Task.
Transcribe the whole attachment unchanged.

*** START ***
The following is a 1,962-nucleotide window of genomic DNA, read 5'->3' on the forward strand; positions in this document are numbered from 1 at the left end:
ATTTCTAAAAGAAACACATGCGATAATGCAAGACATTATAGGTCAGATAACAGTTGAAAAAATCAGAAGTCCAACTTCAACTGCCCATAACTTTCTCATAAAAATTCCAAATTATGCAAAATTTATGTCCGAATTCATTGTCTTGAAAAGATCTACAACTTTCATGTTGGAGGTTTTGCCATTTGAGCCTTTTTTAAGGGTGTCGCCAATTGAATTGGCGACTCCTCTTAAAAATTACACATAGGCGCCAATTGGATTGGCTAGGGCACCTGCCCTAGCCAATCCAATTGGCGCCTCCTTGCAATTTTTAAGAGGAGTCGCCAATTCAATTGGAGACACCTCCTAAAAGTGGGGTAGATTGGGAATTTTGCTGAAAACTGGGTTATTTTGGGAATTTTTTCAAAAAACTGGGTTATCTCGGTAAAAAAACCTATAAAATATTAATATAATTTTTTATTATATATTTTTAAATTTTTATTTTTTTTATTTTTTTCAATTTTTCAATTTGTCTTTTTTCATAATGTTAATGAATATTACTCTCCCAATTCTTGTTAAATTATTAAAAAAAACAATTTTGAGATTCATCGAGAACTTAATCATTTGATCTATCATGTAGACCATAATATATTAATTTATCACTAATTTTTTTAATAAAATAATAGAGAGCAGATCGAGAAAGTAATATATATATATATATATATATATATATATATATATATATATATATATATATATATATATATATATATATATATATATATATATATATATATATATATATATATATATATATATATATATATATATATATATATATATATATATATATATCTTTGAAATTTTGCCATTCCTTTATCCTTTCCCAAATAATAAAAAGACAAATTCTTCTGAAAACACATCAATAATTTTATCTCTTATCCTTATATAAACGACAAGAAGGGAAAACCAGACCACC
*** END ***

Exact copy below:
The following is a 1,962-nucleotide window of genomic DNA, read 5'->3' on the forward strand; positions in this document are numbered from 1 at the left end:
ATTTCTAAAAGAAACACATGCGATAATGCAAGACATTATAGGTCAGATAACAGTTGAAAAAATCAGAAGTCCAACTTCAACTGCCCATAACTTTCTCATAAAAATTCCAAATTATGCAAAATTTATGTCCGAATTCATTGTCTTGAAAAGATCTACAACTTTCATGTTGGAGGTTTTGCCATTTGAGCCTTTTTTAAGGGTGTCGCCAATTGAATTGGCGACTCCTCTTAAAAATTACACATAGGCGCCAATTGGATTGGCTAGGGCACCTGCCCTAGCCAATCCAATTGGCGCCTCCTTGCAATTTTTAAGAGGAGTCGCCAATTCAATTGGAGACACCTCCTAAAAGTGGGGTAGATTGGGAATTTTGCTGAAAACTGGGTTATTTTGGGAATTTTTTCAAAAAACTGGGTTATCTCGGTAAAAAAACCTATAAAATATTAATATAATTTTTTATTATATATTTTTAAATTTTTATTTTTTTTATTTTTTTCAATTTTTCAATTTGTCTTTTTTCATAATGTTAATGAATATTACTCTCCCAATTCTTGTTAAATTATTAAAAAAAACAATTTTGAGATTCATCGAGAACTTAATCATTTGATCTATCATGTAGACCATAATATATTAATTTATCACTAATTTTTTTAATAAAATAATAGAGAGCAGATCGAGAAAGTAATATATATATATATATATATATATATATATATATATATATATATATATATATATATATATATATATATATATATATATATATATATATATATATATATATATATATATATATATATATATATATATATATATATATATATATATATATATCTTTGAAATTTTGCCATTCCTTTATCCTTTCCCAAATAATAAAAAGACAAATTCTTCTGAAAACACATCAATAATTTTATCTCTTATCCTTATATAAACGACAAGAAGGGAAAACCAGACCACC